International Relations

Reputation or Interaction: What Drives Cooperation on Economic Sanctions?



This article studies cooperation on multilateral economic sanctions. Despite low effectiveness and sanction-busting, multilateral economic sanctions are a popular tool of foreign policy. We explore an instrumental approach to sanctions and develop a game theory framework where sender states face a collective action problem when coordinating multilateral coercion. We indicate that cooperation can be achieved through repeated interactions and reputation. We test empirically the two mechanisms with the TIES data on economic sanctions and adherence to past sanction regimes and the Correlates of War data on membership in International Organisations. Our results indicate that reputation is a strong predictor of cooperation on multilateral economic coercion. The effect of repeated interaction appears conditional on reputation; states with poor reputation mediate its effect through repeated interaction.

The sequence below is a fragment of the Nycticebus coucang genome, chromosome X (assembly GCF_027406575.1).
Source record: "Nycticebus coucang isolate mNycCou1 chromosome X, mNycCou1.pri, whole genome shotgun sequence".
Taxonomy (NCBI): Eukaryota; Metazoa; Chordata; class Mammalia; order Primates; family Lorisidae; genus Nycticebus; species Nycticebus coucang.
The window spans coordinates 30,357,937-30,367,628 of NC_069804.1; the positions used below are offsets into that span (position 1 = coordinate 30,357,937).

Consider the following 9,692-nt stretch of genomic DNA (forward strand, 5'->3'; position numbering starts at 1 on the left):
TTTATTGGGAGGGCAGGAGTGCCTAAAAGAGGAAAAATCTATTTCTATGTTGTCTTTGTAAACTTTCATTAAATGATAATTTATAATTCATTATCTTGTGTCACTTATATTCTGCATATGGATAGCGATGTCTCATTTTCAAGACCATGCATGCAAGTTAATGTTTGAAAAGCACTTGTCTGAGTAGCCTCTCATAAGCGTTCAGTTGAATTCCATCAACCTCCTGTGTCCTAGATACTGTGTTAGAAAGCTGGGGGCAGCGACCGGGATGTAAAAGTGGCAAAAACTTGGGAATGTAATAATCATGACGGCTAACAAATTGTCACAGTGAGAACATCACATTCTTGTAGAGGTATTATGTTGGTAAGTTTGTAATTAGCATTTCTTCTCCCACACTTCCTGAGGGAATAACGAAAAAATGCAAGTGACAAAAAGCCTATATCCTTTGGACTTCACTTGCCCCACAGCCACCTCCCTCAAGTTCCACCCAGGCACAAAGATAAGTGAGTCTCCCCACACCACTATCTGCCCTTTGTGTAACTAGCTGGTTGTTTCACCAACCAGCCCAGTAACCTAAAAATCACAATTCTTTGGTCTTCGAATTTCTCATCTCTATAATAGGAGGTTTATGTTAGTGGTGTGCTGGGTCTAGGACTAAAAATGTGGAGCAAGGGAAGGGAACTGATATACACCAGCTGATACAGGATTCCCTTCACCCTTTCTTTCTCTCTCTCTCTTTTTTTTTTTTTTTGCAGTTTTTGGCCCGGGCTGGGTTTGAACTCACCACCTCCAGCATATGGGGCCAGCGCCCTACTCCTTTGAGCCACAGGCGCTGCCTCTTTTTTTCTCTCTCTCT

Thumbnail image of Sanctions_Instrumental_PrePrint.pdf


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